American Pakistani ELITE MEMBER

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    Because Pakistani awaam is gullible, they are one of the first ones to fall victim to enemy propaganda. Remember Xinjiang and other stuff. Had pakistan reported failures the killed of noora, fuzla, media groups, etc were screaming their throats off claiming our money got wasted in failed tests.

    I don't believe in any Bharti propaganda even 0.1%.
     
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  6. Mrc

    Mrc ELITE MEMBER

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    Indian source totally unreliable
     
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  7. Shahzaz ud din

    Shahzaz ud din SENIOR MEMBER

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    Soon this post will be deleted in the name of enemy propaganda.:agree:
     
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  8. Kabira

    Kabira ELITE MEMBER

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    Its not enemy propaganda. Facts are that CIA payed them for information. What they leaked is anyone guess including Indian author sources in Pakistan.
     
  9. Shahzaz ud din

    Shahzaz ud din SENIOR MEMBER

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    Yes you are right.I posted the same stuff few days back but was deleted by mod saying its enemy propaganda.
     
  10. Kabira

    Kabira ELITE MEMBER

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    LOL, some mods have converted this place in to North Korea. Webmaster need to take over.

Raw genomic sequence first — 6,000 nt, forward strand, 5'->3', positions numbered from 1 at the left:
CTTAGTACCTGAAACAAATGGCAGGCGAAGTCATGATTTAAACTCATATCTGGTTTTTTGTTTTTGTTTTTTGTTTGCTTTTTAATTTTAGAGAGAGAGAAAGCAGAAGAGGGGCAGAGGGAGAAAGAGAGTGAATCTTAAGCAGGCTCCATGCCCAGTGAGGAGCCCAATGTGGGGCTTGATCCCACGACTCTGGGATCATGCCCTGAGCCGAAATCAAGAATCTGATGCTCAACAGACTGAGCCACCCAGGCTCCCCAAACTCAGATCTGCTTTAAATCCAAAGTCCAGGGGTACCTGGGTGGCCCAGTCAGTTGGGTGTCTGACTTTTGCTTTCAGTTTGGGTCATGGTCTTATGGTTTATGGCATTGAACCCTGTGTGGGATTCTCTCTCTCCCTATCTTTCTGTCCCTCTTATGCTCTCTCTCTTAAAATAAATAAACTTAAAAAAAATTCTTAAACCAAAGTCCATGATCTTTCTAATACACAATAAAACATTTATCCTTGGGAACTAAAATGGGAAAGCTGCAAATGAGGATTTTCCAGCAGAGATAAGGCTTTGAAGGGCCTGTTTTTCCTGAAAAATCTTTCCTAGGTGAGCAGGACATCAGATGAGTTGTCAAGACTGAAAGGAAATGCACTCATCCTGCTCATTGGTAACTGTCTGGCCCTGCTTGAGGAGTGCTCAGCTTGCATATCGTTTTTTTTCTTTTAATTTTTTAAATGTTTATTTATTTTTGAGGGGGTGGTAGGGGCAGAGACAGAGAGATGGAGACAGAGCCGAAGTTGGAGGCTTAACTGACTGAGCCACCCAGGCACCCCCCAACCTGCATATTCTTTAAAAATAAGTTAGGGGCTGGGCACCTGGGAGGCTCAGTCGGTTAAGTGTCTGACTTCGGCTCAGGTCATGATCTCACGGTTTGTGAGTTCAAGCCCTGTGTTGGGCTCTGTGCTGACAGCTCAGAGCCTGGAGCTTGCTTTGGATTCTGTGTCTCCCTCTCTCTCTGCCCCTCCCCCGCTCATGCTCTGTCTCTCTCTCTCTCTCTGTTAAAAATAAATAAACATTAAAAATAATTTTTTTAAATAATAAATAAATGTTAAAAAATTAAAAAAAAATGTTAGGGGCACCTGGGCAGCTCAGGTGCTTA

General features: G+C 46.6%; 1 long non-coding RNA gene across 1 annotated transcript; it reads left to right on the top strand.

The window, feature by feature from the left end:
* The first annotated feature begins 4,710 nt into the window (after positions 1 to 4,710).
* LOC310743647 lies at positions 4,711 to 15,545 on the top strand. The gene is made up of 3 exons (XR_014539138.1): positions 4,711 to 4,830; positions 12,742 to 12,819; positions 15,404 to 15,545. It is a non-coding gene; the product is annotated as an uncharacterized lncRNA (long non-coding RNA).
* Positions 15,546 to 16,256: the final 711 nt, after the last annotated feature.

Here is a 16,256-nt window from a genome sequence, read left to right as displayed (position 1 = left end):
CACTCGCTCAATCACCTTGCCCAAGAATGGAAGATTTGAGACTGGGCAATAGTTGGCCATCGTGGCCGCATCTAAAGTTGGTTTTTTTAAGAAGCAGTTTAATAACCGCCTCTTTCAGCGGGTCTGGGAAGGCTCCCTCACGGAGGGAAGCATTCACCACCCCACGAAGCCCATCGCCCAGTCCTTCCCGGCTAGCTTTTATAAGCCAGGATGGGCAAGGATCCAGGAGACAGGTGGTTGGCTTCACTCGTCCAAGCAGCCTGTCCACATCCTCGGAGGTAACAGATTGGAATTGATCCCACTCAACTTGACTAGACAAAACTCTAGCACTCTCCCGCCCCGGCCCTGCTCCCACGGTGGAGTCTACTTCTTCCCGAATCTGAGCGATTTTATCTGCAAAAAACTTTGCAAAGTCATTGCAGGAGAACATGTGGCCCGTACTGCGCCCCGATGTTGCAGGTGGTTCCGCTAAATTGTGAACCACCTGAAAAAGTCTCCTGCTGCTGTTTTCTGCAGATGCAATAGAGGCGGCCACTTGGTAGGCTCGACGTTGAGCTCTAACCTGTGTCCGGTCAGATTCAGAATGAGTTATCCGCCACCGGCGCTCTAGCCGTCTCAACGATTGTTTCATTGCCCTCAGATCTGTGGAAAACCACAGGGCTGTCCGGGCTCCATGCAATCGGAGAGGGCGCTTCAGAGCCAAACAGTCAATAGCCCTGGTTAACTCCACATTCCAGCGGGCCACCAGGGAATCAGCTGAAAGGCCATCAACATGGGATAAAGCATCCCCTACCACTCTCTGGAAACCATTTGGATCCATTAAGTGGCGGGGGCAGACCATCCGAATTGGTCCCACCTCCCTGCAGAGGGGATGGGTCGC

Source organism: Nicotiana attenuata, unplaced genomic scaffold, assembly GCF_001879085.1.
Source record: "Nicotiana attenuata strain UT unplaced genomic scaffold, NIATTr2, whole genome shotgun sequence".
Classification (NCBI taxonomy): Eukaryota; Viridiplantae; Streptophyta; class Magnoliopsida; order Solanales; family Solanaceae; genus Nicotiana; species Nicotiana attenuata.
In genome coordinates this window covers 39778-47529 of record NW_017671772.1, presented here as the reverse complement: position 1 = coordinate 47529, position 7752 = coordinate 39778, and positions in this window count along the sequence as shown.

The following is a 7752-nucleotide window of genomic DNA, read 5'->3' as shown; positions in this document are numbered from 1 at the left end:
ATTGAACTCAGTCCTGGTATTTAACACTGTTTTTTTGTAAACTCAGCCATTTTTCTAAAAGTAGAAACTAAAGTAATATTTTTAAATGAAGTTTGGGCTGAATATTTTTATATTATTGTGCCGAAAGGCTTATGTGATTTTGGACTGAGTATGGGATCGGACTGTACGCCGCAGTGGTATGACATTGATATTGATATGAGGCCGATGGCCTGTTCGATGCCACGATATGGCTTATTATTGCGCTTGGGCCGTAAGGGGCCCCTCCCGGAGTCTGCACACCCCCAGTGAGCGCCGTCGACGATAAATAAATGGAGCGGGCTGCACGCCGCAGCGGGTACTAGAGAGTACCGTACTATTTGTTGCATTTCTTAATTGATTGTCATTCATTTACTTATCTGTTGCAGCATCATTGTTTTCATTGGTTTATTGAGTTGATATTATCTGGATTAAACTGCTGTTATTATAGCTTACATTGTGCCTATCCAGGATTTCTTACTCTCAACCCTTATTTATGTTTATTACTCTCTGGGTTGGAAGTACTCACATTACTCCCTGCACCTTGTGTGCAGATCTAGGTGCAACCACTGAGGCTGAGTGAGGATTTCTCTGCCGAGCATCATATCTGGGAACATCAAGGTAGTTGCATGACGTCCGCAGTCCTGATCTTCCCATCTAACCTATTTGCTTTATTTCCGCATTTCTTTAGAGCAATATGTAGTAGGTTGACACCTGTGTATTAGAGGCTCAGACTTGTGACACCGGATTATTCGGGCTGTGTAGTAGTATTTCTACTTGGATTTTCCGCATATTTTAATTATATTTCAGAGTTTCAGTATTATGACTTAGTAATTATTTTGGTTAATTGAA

11. T|/|T

    T|/|T FULL MEMBER

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    This is not true, pakistanis are not dumb, such assets are thoroughly under surveillance. i know low level engineers with limited knowledge working in defence, thoroughly chked and constantly under radar. Such agents are not revealed and used to feed wrong information to his handlers. they were made public and charged when they ran there usefulness and a statement made to those handling them.
     
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  12. wali87

    wali87 FULL MEMBER

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    Aisa toh hota hai phir aise Kaamon main. However, the good news is that we caught these traitors. It will set an example for the rest. Also, we will have much better scrutiny and checks as soon we smell something fishy in any military venture. We can live without a good economy but not without a potent military. We should always be expected espouonage considering the level of military hardware we are manufacturing today. Our enemies as well as other international manufacturers all have their interests. But Quran says “they plan and He plans, for He is the of planners’
     
  13. Deltadart

    Deltadart FULL MEMBER

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    Now who would provide such information to this Indian writer? How about nailing that chap as well?